Regional winners: Turkey and Qatar

Turkey is one of the big winners from the Arab Spring. Even before 2011, Turkey’s ‘zero problems with neighbours’ policy had expanded its political, economic and cultural influence in the region considerably. The Arab Spring has boosted this further. Firstly, Turkey has mostly found itself on the right side of events. The Prime Minister, Recep Tayyip Erdogan, was the first foreign leader to call for Egyptian president Hosni Mubarak to quit and he eventually turned on Muammar Qadhafi in Libya and Bashar al-Assad in Syria in favour of pro-democracy protestors. Secondly, most of the moderate Islamist parties that are now likely to dominate the Arab world, such as Tunisia’s Ennadha and the Egyptian Muslim Brotherhood, claim that the combination of Islam, democracy and economic success modelled by Turkey’s ruling party, the AKP, is their goal. Although some of its business links with these states may be lessened in the short term as they undergo transition and some economic difficulty, in the longer term Turkey can expect to translate its early support for and ideological affinity with the new regimes into strong relations and enhanced influence.

The other big winner is Qatar, which had also expanded its regional influence prior to 2011. With its security guaranteed by hosting the US military and its oil and gas-based economy booming, Qatar has used its wealth and media influence, primarily via its satellite channel, Al-Jazeera, to punch above its weight. The government reacted quicker than most to the Arab Spring. Al-Jazeera, which is theoretically independent but rarely contradicts its parent state’s wishes, led reporting on the unrest in Tunisia and Egypt and helped it spread across the region. Similarly, Qatar led Arab League efforts against Mr Qaddafi and Mr Assad. Some accuse Qatar of hypocrisy for being vocal on Libya and Syria yet quiet on similar unrest in its ally, Bahrain. Others claim Qatar is using the Arab Spring to spread an Islamist agenda, particularly in Libya and Tunisia where it is rumoured to have financed Islamist political parties. Both accusations may be true but Qatar is primarily opportunistic. The region is changing and Qatar has been among the quickest to realise that it is well placed to fashion a future that will enhance its interests.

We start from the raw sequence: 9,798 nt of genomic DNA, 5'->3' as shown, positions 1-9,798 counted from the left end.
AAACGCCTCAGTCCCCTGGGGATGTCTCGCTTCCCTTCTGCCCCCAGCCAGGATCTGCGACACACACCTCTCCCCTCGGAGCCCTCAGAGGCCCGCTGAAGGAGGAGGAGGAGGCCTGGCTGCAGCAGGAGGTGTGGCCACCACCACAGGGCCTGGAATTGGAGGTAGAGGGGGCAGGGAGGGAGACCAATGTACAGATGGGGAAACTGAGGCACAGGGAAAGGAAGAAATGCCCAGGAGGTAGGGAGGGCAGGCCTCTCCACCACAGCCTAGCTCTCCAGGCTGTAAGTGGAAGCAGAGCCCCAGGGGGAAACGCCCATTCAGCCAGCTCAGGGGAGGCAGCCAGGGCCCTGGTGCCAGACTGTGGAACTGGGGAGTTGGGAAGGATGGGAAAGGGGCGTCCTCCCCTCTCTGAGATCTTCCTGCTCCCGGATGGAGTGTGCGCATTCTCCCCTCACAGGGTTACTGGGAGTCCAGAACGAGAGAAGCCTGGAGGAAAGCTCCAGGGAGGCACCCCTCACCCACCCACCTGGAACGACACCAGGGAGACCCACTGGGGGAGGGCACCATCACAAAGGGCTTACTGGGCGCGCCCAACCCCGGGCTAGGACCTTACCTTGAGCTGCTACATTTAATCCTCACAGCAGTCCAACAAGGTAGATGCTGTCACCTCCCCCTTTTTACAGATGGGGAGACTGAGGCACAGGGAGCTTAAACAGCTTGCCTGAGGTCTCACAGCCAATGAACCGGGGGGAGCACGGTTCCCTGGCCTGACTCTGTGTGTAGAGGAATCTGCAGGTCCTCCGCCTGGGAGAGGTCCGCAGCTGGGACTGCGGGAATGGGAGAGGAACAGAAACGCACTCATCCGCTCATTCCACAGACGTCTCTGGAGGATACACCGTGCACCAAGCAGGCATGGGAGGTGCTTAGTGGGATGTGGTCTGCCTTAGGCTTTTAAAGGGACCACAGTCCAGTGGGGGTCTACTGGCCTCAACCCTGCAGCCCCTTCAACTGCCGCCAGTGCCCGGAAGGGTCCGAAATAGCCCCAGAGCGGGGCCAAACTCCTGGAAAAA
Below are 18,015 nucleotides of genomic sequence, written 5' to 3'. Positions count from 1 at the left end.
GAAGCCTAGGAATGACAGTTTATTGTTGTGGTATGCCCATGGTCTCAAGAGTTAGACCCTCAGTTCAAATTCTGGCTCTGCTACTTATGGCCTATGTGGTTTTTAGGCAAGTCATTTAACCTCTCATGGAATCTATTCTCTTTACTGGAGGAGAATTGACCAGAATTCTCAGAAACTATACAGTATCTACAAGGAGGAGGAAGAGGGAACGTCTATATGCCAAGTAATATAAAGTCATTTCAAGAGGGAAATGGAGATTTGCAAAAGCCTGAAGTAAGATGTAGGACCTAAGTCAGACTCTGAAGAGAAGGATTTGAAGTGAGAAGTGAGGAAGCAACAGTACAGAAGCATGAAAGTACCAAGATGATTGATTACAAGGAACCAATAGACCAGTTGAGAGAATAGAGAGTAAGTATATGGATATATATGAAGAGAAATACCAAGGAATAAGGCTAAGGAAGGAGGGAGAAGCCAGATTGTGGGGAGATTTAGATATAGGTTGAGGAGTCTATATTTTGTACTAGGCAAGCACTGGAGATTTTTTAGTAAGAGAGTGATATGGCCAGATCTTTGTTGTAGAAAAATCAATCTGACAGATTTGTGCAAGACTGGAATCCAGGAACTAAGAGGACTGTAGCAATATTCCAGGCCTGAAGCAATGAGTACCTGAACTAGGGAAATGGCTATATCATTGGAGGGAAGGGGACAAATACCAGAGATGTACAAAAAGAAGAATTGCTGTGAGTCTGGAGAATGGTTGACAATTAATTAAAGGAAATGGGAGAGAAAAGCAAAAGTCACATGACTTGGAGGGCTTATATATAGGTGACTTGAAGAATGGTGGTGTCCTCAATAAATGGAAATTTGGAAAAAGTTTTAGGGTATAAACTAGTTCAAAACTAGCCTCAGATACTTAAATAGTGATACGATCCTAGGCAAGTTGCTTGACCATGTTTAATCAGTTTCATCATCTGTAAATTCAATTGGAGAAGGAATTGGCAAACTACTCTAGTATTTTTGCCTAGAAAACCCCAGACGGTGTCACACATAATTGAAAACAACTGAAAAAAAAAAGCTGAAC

Regional losers: Egypt, Syria, Israel

The states that have experienced wide-reaching change are likely to be weaker in the short term as they focus internally. Tunisia, Yemen and Libya, have never been particularly influential in the region, however. Egypt’s weakness on the other hand, as the most populous Arab state and formerly a lead player in the US’ bloc of allies, will be felt. Despite the post-Mubarak military government negotiating the release of Gilad Shalit in October, its involvement in Arab-wide concerns has lessened. Even if elections go smoothly and a democratic order takes shape, it is likely to be several years before Egypt returns to its previous role of a leading power in the Arab world. Syria’s ongoing unrest and the realistic possibility that Mr Assad will also soon be toppled have removed another traditionally powerful voice from regional politics. As the main Arab partner of the Iran-led resistance bloc to American hegemony in the region, the Assad regime has long held influence beyond its borders, notably in neighbouring Lebanon and Iraq. After the Arab Spring however, as the regime slowly crumbles, Syria is likely to become an arena for competing regional powers itself.

Israel may not have faced domestic instability due to the Arab Spring but it ends 2011 considerably weaker. It still has the region’s best military and a thriving economy, but it is increasingly isolated. Even before 2011, the government of Prime Minister Benyamin Netanyahu had fallen out with Turkey and was relying increasingly on US diplomatic cover rather than building regional support. The Arab Spring has exacerbated this isolation. The new government in once-reliable Egypt looks likely to be a more hostile Islamist-led regime. Although Syria is an enemy, it was at least predictable and stable, and a civil war may threaten Israel’s north-eastern border. Even the friendly Hashemite regime in Jordan may have to make concessions to its revived Muslim Brotherhood, which wants to abrogate the Jordan-Israeli peace. On top of this, the threat of popular unrest has finally brought together the rival Palestinian factions, Hamas and Fatah, in a unity agreement, to Mr Netanyahu’s chagrin. Furthermore, the success of the Muslim Brotherhood as a result of the democratic opening in Egypt is likely to boost Hamas in time for Palestinian elections in 2012. Isolated Israel may soon be entirely surrounded by unfriendly Islamist governments, forcing it to either compromise or become ever more insular.

Rivalry re-shaped: Saudi Arabia and Iran